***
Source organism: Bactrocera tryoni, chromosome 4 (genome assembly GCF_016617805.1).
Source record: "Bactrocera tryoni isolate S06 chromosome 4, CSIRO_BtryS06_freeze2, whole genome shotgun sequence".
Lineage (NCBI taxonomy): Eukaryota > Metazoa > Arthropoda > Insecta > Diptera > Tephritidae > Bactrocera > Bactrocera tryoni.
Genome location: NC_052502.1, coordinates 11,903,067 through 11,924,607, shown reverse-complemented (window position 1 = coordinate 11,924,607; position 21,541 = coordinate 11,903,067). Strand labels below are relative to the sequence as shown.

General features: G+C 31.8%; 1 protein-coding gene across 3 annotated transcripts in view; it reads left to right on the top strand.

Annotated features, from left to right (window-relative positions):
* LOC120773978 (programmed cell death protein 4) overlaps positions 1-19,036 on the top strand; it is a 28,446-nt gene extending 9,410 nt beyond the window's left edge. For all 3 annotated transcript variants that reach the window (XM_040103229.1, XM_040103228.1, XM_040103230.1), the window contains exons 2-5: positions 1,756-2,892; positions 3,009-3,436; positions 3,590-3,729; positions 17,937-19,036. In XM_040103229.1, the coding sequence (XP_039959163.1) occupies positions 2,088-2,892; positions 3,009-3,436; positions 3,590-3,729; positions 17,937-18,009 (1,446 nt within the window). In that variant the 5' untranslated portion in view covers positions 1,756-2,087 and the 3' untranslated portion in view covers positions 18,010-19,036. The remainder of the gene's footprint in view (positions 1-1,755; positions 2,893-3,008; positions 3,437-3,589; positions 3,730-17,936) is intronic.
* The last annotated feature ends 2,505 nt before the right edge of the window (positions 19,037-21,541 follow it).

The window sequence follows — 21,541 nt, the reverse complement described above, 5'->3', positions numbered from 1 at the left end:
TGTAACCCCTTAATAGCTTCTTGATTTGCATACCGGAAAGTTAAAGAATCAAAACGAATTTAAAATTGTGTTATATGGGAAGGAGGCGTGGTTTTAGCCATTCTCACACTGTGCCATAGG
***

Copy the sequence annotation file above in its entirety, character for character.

Source organism: Bactrocera tryoni, chromosome 4 (genome assembly GCF_016617805.1).
Source record: "Bactrocera tryoni isolate S06 chromosome 4, CSIRO_BtryS06_freeze2, whole genome shotgun sequence".
Lineage (NCBI taxonomy): Eukaryota > Metazoa > Arthropoda > Insecta > Diptera > Tephritidae > Bactrocera > Bactrocera tryoni.
Genome location: NC_052502.1, coordinates 11,903,067 through 11,924,607, shown reverse-complemented (window position 1 = coordinate 11,924,607; position 21,541 = coordinate 11,903,067). Strand labels below are relative to the sequence as shown.

General features: G+C 31.8%; 1 protein-coding gene across 3 annotated transcripts in view; it reads left to right on the top strand.

Annotated features, from left to right (window-relative positions):
* LOC120773978 (programmed cell death protein 4) overlaps positions 1-19,036 on the top strand; it is a 28,446-nt gene extending 9,410 nt beyond the window's left edge. For all 3 annotated transcript variants that reach the window (XM_040103229.1, XM_040103228.1, XM_040103230.1), the window contains exons 2-5: positions 1,756-2,892; positions 3,009-3,436; positions 3,590-3,729; positions 17,937-19,036. In XM_040103229.1, the coding sequence (XP_039959163.1) occupies positions 2,088-2,892; positions 3,009-3,436; positions 3,590-3,729; positions 17,937-18,009 (1,446 nt within the window). In that variant the 5' untranslated portion in view covers positions 1,756-2,087 and the 3' untranslated portion in view covers positions 18,010-19,036. The remainder of the gene's footprint in view (positions 1-1,755; positions 2,893-3,008; positions 3,437-3,589; positions 3,730-17,936) is intronic.
* The last annotated feature ends 2,505 nt before the right edge of the window (positions 19,037-21,541 follow it).

The window sequence follows — 21,541 nt, the reverse complement described above, 5'->3', positions numbered from 1 at the left end:
TGTAACCCCTTAATAGCTTCTTGATTTGCATACCGGAAAGTTAAAGAATCAAAACGAATTTAAAATTGTGTTATATGGGAAGGAGGCGTGGTTTTAGCCATTCTCACACTGTGCCATAGG